The Palestinians claim there were several hundred thousand more Arabs who left Mandatory Palestine/Israel than in fact existed in that entire territory before the war. How could between 800,000 and one million Arabs have become refugees, when the total Arab population of that area was—according to the Arabs but not according to anyone else — 810,000, and after the refugees left, there were 160,0000 Arabs still living in the country? That would mean – as a maximum – there might have been 650,000 refugees. But Bard notes that others came up with far lower numbers: the office of the UN Mediator on Palestine (hardly a hotbed of Zionism) reported there were only 360,000 Arab “refugees.” The CIA’s estimate was lower still: 330,000. It would be interesting to know how both the UN Mediator and the CIA came so close in their own estimates, and so very far from what the Arabs claimed. Note that these estimates were made soon after the 1949 war had ended, and before the ranks of the refugees were swollen by large numbers of other Arabs from Jordan, Syria, Lebanon and even Arab states farther afield, who wanted to pass themselves off as refugees from “Palestine” so as to receive the generous benefits that were being distributed by UNRWA. We still have no idea as to how many of those “Palestinian Arab refugees” were simply Arabs from other countries. Bard doesn’t mention this phenomenon, but it buttresses his general argument.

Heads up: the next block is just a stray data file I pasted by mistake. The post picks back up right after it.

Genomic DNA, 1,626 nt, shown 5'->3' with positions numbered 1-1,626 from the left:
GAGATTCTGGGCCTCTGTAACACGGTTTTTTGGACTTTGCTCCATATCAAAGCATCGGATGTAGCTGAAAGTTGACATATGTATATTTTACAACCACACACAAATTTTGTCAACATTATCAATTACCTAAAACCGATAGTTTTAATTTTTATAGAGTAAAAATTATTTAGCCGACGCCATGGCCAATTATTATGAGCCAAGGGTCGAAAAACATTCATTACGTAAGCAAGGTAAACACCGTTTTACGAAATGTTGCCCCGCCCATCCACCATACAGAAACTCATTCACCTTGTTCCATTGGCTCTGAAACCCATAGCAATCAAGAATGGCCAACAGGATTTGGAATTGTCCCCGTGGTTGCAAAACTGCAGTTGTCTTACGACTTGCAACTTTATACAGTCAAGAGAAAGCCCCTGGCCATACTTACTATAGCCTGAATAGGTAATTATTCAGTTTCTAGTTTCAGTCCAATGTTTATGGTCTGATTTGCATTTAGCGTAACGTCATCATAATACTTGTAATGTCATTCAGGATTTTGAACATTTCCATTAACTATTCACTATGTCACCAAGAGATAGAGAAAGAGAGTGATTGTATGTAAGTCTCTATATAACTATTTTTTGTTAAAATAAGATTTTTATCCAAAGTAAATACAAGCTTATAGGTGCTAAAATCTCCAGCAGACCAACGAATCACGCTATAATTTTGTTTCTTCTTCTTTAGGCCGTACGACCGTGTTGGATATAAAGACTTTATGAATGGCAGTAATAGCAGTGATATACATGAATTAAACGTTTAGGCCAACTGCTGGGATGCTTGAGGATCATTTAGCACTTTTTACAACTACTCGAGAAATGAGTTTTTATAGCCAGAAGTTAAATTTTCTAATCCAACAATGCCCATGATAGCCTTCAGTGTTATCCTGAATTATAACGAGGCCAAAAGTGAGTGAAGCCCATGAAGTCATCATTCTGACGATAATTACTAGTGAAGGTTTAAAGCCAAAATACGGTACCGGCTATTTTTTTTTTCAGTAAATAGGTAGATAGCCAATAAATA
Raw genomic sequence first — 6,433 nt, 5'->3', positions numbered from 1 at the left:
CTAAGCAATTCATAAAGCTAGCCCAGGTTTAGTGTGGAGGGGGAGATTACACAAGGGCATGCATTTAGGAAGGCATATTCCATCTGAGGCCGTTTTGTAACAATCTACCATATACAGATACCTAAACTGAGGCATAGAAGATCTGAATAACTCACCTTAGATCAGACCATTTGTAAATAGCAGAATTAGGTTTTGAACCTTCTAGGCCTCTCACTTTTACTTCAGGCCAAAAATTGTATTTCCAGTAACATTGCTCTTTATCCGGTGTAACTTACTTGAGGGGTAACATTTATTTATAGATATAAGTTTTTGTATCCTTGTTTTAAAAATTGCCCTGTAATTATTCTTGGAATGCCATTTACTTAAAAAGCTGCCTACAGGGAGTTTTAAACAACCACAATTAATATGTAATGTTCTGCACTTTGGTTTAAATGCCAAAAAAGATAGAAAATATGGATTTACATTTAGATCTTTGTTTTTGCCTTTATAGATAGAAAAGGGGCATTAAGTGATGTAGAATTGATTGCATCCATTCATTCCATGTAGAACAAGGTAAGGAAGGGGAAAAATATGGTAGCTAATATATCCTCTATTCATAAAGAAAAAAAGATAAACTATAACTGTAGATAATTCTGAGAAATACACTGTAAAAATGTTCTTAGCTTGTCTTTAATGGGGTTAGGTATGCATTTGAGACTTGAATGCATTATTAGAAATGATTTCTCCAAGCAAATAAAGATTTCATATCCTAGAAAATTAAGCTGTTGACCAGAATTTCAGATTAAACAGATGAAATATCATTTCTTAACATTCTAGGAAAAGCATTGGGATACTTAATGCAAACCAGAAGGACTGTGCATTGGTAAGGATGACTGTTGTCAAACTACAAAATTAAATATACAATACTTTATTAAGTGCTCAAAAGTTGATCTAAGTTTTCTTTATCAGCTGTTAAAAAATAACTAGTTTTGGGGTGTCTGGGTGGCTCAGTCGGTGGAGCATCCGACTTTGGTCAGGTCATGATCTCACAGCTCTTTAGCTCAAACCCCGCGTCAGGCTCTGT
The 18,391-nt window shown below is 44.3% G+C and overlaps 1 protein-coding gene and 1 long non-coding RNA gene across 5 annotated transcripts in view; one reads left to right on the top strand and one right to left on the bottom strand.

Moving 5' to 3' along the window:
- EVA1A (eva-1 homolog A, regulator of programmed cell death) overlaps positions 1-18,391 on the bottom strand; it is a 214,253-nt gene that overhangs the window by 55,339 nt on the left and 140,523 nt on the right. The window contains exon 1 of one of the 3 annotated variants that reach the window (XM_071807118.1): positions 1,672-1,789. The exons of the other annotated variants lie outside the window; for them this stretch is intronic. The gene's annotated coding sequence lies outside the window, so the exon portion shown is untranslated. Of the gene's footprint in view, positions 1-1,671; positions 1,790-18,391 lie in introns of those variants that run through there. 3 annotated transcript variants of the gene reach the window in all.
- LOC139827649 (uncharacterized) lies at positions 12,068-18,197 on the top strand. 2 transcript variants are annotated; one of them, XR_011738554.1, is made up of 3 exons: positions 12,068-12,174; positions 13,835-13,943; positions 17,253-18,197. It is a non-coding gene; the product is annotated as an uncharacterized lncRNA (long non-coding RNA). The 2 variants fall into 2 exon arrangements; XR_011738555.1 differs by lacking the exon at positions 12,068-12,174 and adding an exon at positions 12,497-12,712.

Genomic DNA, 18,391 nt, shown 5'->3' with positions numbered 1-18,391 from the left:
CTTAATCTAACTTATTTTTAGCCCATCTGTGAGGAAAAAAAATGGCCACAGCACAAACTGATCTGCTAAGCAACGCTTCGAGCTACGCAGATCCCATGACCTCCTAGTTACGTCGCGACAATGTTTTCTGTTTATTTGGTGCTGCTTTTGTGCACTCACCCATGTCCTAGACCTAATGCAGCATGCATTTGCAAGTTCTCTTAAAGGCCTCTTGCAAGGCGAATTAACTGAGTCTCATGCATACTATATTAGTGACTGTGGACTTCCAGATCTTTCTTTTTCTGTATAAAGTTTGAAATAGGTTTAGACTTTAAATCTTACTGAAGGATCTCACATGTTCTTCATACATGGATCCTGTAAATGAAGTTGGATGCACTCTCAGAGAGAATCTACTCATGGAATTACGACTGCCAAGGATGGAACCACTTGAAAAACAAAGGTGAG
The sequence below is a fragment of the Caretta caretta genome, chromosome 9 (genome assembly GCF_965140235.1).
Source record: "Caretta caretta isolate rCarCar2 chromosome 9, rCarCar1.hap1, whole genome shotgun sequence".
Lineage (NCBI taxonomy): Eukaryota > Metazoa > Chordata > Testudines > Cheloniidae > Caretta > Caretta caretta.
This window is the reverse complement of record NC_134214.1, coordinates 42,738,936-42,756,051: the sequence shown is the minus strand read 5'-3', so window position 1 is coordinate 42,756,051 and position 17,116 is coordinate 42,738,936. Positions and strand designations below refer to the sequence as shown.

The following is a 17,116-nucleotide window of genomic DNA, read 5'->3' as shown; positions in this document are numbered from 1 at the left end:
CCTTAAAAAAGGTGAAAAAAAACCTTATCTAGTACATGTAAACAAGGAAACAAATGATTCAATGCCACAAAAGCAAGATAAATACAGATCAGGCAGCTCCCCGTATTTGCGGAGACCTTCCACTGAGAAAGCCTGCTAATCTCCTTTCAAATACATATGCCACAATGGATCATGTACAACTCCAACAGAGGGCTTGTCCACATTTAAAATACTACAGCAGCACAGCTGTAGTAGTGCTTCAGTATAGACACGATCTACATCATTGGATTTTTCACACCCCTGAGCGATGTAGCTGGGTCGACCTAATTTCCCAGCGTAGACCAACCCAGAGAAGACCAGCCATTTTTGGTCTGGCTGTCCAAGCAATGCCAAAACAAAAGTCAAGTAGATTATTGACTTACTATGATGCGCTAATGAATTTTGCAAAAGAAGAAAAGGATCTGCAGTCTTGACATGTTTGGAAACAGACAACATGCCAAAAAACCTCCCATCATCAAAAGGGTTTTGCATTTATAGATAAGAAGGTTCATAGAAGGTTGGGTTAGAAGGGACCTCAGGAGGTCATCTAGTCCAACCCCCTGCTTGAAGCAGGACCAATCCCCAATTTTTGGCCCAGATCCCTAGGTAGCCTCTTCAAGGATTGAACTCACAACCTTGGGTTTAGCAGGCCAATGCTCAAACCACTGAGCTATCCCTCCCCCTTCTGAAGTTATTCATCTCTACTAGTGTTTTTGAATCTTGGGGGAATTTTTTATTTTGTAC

The scholar Ephraim Karsh came up with an absolute maximum of 609,000 Arab refugees (he didn’t supply his estimated minimum). So let’s keep those estimates firmly in mind when we are assured by Palestinian propagandists that there were 800,000 to one million “refugees.”
And let’s also keep in mind that in 1948 the accepted definition around the world of a “refugee” was someone who “as a result of war or other conflict, had lost his home and means of livelihood.” Any children that refugee had abroad were not considered refugees themselves. A Russian refugee who fled the Revolution and moved to Europe, where he had a child, remained a “Russian refugee,” but his child was never thought of as a refugee. A Jewish refugee from Germany – e.g., Henry Kissinger – remained a German Jewish refugee, but his child born in the U.S. was not.